I am not normally a big fan of holidays, but I was sad to hear that my mother wasn’t cooking anything for fourth of July. I love my mother’s cooking. Her recipe for potato salad is simple but so scrumptious. Her chicken and beef ribs are crazy delicious, marinated slow cooked. She makes homemade barbecue sauce, I can almost smell it simmering over the stove. She’s been stressed out lately and cooking a lot less and the meals have been less extravagant.
Everybody loves their momma’s cooking. But I’m telling you my momma and grandma cook some screaming food. I, myself, have spun off into my own realm of ethnic food. While my grandma has that good ole Georgia style of cooking, my mother adopted some influences from her loved ones and neighbors. There are still some smells, tastes and textures that bring me joy. I grew up eating a mixture of soul food and West Indian flavors. Greens, salt fish and shredded cucumbers, plantains, slow cooked pot roasts, black eyed peas, fresh fish, fried chicken, curried goat, red beans and rice, pallau, macaroni and cheese, rich sauces, spicy crab boils, candied yams, sweet potato pie, barbecues and chicken dumpling soup. Each dish has a special memory of home.
Some things I learned to master, with my own flair. When I lived at home, each one of us became my mother’s apprentice in the kitchen. She would tell me her cooking secrets, add this, brown that, thicken this, stir that in. As a kid, I would experiment in the kitchen, but it wasn’t until I was about 12 that I really started to put an effort into learning how to cook.
Before my sister was born, my mother had just me and my brother. But she would cook up a feast on holidays. I think she cooked to remind herself of her mother, sisters, and brother who were still in New Jersey. Certain things we craved from New Jersey, things I remembered by smell and taste decades before. Like Hoagies and cheesesteak sandwiches. But mom’s cooking was always around in abundance during Thanksgiving and Christmas. No one cared about the holiday itself. My brother always begrudgingly left his room and ate. We always had leftovers for days. But every year I learned more about my mother’s techniques. She spent hours in that kitchen sauteeing, simmering, basting, mixing, braising, and baking. When I became Muslim, I had to alter the family secrets. I couldn’t cook with the pork, I found smoked turkey, turkey sausage, beef bacon. I learned to make the soul food that reminded me of holidays when our small family came together.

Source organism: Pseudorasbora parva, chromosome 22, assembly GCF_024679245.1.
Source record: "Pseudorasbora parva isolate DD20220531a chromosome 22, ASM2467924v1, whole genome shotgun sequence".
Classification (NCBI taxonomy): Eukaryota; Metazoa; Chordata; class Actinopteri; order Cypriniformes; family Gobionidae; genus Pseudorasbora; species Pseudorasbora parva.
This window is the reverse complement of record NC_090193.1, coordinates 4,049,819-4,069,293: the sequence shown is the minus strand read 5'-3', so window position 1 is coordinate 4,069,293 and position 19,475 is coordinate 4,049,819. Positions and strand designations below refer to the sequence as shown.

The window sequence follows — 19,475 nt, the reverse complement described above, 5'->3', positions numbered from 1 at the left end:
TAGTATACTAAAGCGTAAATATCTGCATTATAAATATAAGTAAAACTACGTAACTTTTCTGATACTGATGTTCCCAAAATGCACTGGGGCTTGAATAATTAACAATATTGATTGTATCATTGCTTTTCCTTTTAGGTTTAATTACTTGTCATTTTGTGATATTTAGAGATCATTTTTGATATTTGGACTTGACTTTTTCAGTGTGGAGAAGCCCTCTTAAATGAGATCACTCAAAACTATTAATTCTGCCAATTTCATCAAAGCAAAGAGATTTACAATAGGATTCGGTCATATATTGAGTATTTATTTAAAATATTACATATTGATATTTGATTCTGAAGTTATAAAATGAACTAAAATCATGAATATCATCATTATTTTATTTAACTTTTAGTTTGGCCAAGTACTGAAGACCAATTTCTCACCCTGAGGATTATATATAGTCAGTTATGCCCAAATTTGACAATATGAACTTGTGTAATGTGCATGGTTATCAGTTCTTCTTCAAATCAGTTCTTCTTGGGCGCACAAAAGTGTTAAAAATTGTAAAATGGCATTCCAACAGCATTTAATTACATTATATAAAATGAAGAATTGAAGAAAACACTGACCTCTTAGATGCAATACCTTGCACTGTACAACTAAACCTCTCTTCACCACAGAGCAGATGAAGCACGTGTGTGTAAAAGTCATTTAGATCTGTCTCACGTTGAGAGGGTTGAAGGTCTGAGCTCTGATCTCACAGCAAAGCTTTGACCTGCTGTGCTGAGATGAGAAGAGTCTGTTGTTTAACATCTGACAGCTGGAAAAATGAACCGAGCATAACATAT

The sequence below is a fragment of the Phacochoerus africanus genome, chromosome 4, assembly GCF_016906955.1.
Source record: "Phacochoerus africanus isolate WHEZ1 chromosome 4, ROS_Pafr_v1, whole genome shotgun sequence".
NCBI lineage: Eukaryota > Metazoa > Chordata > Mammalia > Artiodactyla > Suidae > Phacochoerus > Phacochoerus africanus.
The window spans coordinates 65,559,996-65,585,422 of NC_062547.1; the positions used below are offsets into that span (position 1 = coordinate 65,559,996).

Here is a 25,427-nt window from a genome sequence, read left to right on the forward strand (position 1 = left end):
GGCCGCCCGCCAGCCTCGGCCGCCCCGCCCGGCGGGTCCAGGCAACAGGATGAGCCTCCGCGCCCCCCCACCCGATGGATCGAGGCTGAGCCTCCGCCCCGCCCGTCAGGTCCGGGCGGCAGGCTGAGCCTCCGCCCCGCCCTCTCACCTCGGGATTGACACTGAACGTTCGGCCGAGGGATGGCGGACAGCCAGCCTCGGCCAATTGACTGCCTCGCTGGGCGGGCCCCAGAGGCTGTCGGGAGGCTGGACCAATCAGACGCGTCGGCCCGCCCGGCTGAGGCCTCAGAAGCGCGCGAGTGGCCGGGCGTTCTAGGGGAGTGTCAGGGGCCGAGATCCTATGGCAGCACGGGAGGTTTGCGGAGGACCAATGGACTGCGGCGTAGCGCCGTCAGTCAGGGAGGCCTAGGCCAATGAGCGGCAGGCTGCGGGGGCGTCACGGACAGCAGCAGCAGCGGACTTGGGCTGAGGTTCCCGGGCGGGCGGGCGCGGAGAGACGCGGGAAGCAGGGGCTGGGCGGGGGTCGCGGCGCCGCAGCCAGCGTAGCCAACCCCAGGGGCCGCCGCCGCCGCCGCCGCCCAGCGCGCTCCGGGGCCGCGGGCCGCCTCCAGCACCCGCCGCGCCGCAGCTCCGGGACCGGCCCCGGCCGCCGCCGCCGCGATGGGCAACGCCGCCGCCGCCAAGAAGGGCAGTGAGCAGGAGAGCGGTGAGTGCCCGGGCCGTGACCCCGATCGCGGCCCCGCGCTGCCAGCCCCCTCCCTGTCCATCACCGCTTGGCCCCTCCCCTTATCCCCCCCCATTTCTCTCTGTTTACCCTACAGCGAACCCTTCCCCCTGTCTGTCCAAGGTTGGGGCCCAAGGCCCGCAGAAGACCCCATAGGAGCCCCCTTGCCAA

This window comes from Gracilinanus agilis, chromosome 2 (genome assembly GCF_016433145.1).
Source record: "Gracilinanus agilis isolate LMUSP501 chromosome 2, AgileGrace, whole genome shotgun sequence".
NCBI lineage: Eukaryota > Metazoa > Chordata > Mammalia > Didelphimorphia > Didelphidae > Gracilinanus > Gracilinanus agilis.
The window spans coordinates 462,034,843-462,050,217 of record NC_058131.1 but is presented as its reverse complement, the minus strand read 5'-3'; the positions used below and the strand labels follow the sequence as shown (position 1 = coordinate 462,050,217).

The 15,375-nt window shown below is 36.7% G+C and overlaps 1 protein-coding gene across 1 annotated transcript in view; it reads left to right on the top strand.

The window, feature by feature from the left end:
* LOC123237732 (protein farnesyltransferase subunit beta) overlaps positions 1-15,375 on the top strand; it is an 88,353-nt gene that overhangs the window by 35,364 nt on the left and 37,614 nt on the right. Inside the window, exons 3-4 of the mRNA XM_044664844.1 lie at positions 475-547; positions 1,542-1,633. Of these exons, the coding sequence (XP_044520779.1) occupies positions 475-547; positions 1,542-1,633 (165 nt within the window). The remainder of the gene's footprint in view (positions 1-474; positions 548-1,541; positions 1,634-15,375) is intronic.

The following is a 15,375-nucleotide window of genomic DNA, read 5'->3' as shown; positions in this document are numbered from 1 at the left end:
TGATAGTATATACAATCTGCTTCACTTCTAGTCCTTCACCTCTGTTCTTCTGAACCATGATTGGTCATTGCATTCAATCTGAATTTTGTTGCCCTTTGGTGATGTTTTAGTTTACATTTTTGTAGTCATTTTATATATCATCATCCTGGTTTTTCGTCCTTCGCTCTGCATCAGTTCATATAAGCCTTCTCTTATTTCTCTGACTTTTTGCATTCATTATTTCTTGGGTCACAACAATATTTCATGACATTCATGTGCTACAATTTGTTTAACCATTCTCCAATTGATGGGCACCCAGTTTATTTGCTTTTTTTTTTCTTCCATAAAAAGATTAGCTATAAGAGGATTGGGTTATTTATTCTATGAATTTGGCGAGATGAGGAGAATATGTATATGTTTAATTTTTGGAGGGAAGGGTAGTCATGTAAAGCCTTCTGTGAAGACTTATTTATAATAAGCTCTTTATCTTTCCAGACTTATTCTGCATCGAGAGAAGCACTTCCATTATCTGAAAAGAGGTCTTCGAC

When I went over friends’ houses, they introduced me to new dishes and types of food. I fell in love with mid-eastern food and experimented nearly daily on the family that I worked for as a nanny. At the same time, I fell in love with Creole food and the flavors of New Orleans. I cooked for friends and family, gatherings, and all of those smells and tastes are part of my memories.
I read “Like Water for Chocolate” and the passion that went into each prepared dish in that novel. I think of the sweet passion and love that went into some of my best culinary creations. I haven’t been able to replicate those same tastes and textures because I haven’t been able to put my whole soul into preparing a dish. I remember in my early twenties, after preparing a dish with love, he looked over the table and said, “This reminds me of my grandma.” Single and living by myself, I stopped cooking like that. Food was a communal thing. Loved ones had to be there when I cooked. I had to see the enjoyment on their face as they enjoyed the textures and complexity that went into each dish I prepared.
This year, I had been bragging about my culinary skills, but began worrying that my skills were slipping. I remember practicing one day, in preparation that I would be called on it. In a poorly equipped kitchen, I attempted to reclaim my glory. Not my best work, but not bad either. Like my momma’s, he said. But, I’m going to go visit mine this summer and work on making some dishes like my momma’s.